Fourknocks - Passage Tomb
We have noticed over the years that Samhain energies are sometimes slow to arrive, but we feel they are intense 'on the day'.
This is a time for honouring the ancestors and remembering those who have passed; those that have made the transition between realms, as we all do at some point in our soul's journey.
Samhain energies are different in different landscapes.
In Fourknocks we bend low, entering into the darkened chamber, and are aware of this transition from the outer physical 'busy' world into the inner quiet protective space.
Some who are claustrophobic hesitate but there is always the open door if you need to leave and many who have paused feel they received a welcome from the place as well as the people.
We have shared many get-togethers in Fourknocks over the years and also held special occasions such as Dana's Months Mind - You can read more here.....
Free entry up to dusk every day. A sign at the roadside advises you get the key from Mr. White with his phone number and directions. You will also need to give him a small amount of cash as a deposit, which is returned when you return the key. This is a self-service visitor attraction. The nearest toilets, cafe and shops are at the Seamus Ennis Centre in The Naul. Parking is limited to a maximum of about 5 cars, on the roadside.
There are a couple of small steps, in a wall, up to a pathway and short walk to the mound. In an adjacent field, overgrown with bushes, you pass another two mounds which are not accessible.
As you swing open the heavy metal door crouch low and step through the short passage into another world. Leave the door open and daylight floods the space. Your eyes become accustomed to the low light level in a couple of minutes. There are three small box-like spaces off the main chamber, and lots of fascinating rock art.
Martin notes that...
... the passage was filled by burials during the Stone Age hence closing off the chamber. The Chamber of the “Mound of the Hostages” (on the Hill of Tara) was also filled by burials from the Bronze Age, but its Stone Age function of aligning to the Samhain sun rise is still observable today. The sunrise is most accurate for about a week around Samhain, and interestingly one of the great feasts associated with Tara was the Samhain week long celebration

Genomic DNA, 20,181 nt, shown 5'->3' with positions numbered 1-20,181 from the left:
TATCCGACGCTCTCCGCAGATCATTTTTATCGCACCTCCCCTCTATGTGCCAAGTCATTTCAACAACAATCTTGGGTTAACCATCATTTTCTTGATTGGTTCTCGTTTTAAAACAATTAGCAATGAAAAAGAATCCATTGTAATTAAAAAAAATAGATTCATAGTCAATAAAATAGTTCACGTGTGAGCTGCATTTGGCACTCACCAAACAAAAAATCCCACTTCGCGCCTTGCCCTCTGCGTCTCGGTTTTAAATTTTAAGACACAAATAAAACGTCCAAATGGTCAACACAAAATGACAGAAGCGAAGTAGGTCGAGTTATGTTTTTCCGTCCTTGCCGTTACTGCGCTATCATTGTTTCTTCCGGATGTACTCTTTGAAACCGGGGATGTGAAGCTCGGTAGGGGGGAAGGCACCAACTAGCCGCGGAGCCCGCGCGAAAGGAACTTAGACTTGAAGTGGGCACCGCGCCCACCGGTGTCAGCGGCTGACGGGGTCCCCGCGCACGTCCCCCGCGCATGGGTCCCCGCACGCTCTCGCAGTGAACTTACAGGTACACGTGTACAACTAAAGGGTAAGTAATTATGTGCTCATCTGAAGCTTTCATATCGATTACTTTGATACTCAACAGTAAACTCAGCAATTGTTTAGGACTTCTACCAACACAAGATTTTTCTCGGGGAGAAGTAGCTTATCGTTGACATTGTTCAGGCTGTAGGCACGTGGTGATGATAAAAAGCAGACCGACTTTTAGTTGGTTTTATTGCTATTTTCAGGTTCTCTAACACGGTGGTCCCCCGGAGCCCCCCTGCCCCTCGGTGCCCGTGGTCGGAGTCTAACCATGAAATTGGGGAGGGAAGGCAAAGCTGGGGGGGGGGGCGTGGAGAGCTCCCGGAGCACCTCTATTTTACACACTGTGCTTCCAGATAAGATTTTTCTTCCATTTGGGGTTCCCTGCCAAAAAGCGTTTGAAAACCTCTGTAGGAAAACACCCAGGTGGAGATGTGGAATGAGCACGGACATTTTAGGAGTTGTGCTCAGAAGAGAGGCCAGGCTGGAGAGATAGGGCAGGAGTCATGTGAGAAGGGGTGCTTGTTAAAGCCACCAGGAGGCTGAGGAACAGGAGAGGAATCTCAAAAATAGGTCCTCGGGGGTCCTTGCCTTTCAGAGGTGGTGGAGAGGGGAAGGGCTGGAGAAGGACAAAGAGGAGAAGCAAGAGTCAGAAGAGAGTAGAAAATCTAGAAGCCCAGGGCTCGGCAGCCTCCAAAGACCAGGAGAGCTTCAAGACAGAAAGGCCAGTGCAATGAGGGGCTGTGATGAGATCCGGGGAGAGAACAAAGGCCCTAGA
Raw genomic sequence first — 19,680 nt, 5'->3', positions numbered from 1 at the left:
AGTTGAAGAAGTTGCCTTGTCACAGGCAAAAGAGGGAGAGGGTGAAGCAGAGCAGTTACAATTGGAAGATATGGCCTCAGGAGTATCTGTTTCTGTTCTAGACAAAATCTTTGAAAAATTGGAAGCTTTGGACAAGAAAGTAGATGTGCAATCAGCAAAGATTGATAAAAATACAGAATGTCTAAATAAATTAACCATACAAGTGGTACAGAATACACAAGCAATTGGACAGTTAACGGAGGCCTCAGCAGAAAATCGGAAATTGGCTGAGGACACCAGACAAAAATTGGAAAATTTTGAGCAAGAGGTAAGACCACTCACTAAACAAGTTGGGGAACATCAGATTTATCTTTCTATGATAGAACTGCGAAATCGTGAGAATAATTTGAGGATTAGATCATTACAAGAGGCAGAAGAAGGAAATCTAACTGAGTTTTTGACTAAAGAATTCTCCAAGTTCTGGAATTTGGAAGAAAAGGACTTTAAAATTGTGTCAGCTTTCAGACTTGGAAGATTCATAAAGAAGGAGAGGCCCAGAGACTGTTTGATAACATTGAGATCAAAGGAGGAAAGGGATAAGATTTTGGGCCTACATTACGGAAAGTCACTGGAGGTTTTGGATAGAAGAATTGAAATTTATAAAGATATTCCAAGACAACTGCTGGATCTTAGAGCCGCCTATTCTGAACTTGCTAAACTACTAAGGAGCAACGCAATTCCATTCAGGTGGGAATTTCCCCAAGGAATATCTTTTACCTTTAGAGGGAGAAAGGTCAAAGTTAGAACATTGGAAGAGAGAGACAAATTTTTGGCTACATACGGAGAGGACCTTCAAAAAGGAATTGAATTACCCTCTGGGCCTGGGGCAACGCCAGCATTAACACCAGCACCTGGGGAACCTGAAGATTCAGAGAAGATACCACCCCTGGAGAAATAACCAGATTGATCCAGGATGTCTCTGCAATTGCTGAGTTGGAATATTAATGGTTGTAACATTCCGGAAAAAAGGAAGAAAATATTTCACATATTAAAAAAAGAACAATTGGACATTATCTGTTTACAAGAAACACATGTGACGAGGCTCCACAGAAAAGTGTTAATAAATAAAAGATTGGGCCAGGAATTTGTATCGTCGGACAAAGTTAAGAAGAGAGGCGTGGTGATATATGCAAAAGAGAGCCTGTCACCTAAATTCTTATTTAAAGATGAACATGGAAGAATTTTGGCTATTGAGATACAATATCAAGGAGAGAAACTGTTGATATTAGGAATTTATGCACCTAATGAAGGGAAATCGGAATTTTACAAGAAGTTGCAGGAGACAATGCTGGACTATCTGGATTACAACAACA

Although no solar alignments are obvious, perhaps at this monument the connections are stellar.
Martin has noted:
According to Brennan, Fourknocks I is aligned 17° east of North, which just eliminates any of the direct lunar or solar alignments with the passage (but not the chamber). However, during the Stone Age the passage was aligned with the helical rising of the “W” shaped constellation of Cassiopeia.
For more information go to an article written by Martin... An interpretation of Fourknocks by Martin Dier
Remembering the 'Big Tree' Ancestor in The Naul
Often, before or after a get-together, we join in a tasty meal in the café at the Seamus Ennis centre in The Naul, just down the road from Fourknocks. The low white painted building has a sculpture outside of Seamus sitting on a wall. A lovely honouring of the man. Here we remember the tree that sheltered him and welcome the new one.
In early November 2017 -
"hundreds gathered in the village as the tree was felled and locals spoke of the memory's growing up in Naul and the joys of playing in and around tree which was rooted firmly in the hearts of the local community. " The Independent - 4 November 2017.
"The 'Big Tree' outside the Seamus Ennis Arts Centre that allowed the statue of Seamus Ennis to sit in the shade of its mighty branches had died and the difficult decision was taken to cut the tree down in the interests of public safety. The majestic Spanish Chestnut tree had stood on this spot in the centre of the village since the late 19th century but is sadly no more.
The tree which presided over Naul village for well over a hundred years had not produced any foliage over the last two summers. Fingal County Council who sanctioned specialist tree surgeons to run numerous tests and treatments, where unable to reverse the tree's decline. So the decision was taken in order of public safety to fell the dead Spanish Chestnut tree. "